Feb 172017
 

The current annual Colorado Mineral and Energy Industry Activities report 2015-16 is now available. Following up on the 2014 report, this report, based on 2015 production data, sketches a comprehensive overview of Colorado’s mineral resource production. Of note is the fact that total value of mineral and energy fuels production in Colorado for 2015 is estimated to be $13.43 billion, a 29% decline from the $18.8 billion production value in 2014. The decline was caused primarily by a precipitous decrease in oil and gas market prices which provide 70% of Colorado mineral resource revenue. Oil and gas production actually registered at all-time highs of 127.6 Mbbl and 1,709 Bcf, respectively.

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Nonfuel mineral production — including metals, industrial minerals, and construction materials — posted a modest 3.9% increase in revenue. Increased production of crushed stone, cement, and sand and gravel aggregate accounted for the increase. With a 2015 production of 21,790 metric tons of molybdenum from two mines, Colorado is the largest molybdenum producer in the U.S. Although just one mine in the state publicly reported gold production in 2015, Colorado remains the third largest producer of the metal in the U.S. as it was in 2014.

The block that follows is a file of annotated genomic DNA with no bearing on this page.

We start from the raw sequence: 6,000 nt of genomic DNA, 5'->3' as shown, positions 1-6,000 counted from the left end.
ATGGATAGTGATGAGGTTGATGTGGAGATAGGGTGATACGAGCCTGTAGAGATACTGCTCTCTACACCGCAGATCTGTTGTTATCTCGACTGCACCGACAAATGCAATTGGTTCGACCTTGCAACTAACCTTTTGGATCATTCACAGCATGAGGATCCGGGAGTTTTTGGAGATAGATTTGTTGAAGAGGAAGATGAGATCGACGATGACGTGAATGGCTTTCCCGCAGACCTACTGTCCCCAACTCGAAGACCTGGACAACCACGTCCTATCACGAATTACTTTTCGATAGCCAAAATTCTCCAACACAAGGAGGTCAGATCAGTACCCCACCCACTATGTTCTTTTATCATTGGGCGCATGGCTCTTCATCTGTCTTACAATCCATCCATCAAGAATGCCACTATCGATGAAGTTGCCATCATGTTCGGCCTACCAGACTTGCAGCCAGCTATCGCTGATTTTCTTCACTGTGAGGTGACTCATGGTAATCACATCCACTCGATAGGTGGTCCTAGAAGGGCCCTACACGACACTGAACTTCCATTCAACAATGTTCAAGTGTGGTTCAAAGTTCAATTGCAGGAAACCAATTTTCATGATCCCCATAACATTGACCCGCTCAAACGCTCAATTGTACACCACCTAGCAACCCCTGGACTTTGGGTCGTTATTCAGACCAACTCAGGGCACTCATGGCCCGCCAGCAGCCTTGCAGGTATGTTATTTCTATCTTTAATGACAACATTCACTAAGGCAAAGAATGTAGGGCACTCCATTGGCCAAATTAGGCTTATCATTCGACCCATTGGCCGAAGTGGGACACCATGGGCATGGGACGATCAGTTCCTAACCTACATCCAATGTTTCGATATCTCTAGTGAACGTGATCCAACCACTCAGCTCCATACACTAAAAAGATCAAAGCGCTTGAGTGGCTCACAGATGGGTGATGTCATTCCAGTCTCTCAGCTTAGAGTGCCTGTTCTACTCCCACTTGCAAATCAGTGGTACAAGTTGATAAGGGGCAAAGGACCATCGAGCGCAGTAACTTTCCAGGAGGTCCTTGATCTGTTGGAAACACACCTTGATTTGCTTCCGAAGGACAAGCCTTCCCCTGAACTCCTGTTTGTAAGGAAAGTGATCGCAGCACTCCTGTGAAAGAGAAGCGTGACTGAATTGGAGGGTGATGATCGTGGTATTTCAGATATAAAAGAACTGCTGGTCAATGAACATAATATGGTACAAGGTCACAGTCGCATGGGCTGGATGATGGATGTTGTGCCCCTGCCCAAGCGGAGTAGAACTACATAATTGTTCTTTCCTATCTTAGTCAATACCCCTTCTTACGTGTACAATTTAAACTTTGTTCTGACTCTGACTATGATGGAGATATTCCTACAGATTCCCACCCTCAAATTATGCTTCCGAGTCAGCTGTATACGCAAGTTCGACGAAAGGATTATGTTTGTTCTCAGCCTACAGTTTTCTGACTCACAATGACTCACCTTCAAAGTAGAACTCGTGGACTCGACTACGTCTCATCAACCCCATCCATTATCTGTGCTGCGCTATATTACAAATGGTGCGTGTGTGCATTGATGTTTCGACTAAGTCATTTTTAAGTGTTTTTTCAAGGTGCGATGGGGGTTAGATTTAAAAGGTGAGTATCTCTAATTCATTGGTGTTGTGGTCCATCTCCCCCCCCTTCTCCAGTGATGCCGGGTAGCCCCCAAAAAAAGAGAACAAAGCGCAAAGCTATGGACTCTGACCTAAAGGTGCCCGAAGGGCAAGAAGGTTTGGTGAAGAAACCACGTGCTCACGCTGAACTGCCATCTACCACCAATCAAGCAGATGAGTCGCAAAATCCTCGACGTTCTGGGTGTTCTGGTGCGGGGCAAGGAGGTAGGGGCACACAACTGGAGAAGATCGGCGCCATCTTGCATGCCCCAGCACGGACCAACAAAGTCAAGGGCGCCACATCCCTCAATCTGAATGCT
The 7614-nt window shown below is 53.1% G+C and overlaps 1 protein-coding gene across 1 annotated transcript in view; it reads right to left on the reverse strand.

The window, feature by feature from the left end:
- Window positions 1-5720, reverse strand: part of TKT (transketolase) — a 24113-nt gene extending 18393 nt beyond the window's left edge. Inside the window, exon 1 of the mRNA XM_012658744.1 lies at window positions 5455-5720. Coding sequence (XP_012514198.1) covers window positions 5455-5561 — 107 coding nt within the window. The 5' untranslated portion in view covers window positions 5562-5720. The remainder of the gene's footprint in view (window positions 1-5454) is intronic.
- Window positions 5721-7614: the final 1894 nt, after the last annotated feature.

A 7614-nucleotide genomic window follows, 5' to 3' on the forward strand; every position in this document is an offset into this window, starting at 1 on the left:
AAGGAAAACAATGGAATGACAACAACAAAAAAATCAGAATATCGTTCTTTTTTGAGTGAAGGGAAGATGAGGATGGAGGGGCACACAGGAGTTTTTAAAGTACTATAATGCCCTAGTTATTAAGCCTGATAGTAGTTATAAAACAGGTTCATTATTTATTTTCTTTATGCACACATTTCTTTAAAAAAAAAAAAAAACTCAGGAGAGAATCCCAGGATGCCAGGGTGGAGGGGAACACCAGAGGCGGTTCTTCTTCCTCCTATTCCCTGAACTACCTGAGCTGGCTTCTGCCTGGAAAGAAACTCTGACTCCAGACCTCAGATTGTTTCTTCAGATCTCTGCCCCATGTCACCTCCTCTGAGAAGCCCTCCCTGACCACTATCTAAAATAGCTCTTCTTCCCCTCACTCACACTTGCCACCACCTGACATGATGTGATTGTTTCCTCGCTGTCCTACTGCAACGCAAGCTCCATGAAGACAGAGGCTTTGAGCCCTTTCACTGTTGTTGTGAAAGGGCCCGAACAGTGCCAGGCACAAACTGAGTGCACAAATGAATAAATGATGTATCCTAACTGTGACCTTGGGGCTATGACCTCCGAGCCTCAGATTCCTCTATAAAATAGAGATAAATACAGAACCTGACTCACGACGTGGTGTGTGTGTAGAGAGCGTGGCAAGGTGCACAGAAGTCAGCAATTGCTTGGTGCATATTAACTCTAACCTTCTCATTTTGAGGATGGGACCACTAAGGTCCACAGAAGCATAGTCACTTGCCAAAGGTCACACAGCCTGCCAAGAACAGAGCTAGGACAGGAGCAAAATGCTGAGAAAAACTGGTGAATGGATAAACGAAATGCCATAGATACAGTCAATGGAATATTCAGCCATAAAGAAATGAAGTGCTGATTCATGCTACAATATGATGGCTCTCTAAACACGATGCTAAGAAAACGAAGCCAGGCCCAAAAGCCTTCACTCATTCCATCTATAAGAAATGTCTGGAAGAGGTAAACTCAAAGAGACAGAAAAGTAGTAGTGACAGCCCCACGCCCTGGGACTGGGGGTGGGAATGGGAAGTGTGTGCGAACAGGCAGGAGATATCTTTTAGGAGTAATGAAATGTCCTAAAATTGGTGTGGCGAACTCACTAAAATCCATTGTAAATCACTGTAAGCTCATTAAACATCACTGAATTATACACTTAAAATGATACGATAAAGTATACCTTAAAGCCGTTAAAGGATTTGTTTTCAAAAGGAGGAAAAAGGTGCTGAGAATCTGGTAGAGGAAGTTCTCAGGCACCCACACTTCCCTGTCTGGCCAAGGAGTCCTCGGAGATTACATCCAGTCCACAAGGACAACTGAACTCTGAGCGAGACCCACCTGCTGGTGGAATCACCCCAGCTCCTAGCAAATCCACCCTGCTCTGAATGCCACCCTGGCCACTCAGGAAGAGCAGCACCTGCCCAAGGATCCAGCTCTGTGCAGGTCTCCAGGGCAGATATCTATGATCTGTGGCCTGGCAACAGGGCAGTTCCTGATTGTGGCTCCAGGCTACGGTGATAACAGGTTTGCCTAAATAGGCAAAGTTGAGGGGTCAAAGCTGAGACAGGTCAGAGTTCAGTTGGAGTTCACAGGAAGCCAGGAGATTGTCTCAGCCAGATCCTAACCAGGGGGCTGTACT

Citation: Cappa, James A., Michael K. O’Keefe, James R. Guilinger, and Karen A. Berry. “IS-79 Colorado Mineral and Energy Industry Activities 2015-16.” Mineral and Energy Industry. Information Series. Golden, CO: Colorado Geological Survey, 2016.
Feb 142017
 

Uranium is a widespread and ubiquitous element. It has a crustal abundance of 2.8 parts per million, slightly more than tin. Primary deposits of uranium tend to concentrate in granitic or alkalic volcanic rocks, hydrothermal veins, marine black shales, and early Precambrian age placer deposits. Secondary (or epigenetic) deposits of uranium are formed later than the surrounding rocks that host the mineral deposit. Uranium is soluble in oxidizing aqueous solutions, especially the U+6 valence state, and can be redistributed from primary source rocks into porous sedimentary rocks and structures by groundwater and form secondary (epigenetic) uranium mineral deposits.

Epigenetic deposits of uranium in sedimentary rocks form the bulk of uranium deposits in Colorado. These include the many mines of the Uravan, Cochetopa, Maybe, and Rifle districts, and other scattered places including the Front Range and Denver Basin. Primary uranium deposits in Colorado occur in hydrothermal veins, especially in the Front Range. Continue reading »